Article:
Verse > Anthologies > Samuel Kettell, ed. > Specimens of American Poetry
Samuel Kettell, ed.  Specimens of American Poetry.  1829.
By Charles West Thomson (1798–1879)
YE 1 birds that fly through the fields of air,
What lessons of wisdom and truth ye bear!
Ye would teach our souls from earth to rise,
Ye would bid us its grovelling scenes despise—
Ye would tell us that all its pursuits are vain,        5
That pleasure is toil—ambition is pain—
That its bliss is touch’d with a poisoning leaven—
Ye would teach us to fix our aim on heaven.
Beautiful birds of the azure wing,
Bright creatures that come with the “voice of Spring,”        10
We see you array’d in the hues of the morn,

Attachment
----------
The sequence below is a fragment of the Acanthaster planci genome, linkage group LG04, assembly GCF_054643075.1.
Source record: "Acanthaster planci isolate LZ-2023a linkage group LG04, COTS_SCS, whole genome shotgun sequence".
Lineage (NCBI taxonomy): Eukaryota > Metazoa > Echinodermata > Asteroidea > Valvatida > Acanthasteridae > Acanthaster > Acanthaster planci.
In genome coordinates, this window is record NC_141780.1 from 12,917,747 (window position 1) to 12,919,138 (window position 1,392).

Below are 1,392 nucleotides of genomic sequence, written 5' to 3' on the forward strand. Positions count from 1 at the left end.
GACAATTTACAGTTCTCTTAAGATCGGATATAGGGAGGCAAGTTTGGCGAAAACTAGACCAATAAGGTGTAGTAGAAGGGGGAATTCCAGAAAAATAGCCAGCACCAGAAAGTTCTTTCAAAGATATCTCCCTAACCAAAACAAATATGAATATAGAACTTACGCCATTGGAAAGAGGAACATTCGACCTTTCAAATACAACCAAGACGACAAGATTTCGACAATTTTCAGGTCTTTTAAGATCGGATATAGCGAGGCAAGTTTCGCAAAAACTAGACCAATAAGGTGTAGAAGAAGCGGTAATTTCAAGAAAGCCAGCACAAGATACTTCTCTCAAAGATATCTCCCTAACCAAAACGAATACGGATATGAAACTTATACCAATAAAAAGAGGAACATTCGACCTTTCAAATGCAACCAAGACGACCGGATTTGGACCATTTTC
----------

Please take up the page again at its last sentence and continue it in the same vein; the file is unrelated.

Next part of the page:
Yet ye dream not of pride, and ye wist not of scorn.
Though rainbow splendor around you glows,
Ye vaunt not the beauty which nature bestows—
Oh! what a lesson for glory are ye—        15
How ye preach of the grace of humility!
Swift birds that skim o’er the stormy deep,
Who steadily onward your journey keep,
Who neither for rest nor slumber stay,
But press still forward by night and day—        20
And in your unwearying course yet fly
Beneath the clear and the clouded sky,
O! may we, without delay, like you,
The path of duty and right pursue.
Sweet birds that breathe the spirit of song,        25
And surround heaven’s gate in melodious throng,
Who rise with the earliest beams of day,
Your morning tribute of thanks to pay—
You remind us that we alike should raise
The voice of devotion and song of praise.        30
There ’s something about you that points on high,
Ye beautiful tenants of earth and sky!
Note 1. Thomson is of Philadelphia. The pieces which follow are from the Atlantic Souvenir. [back]

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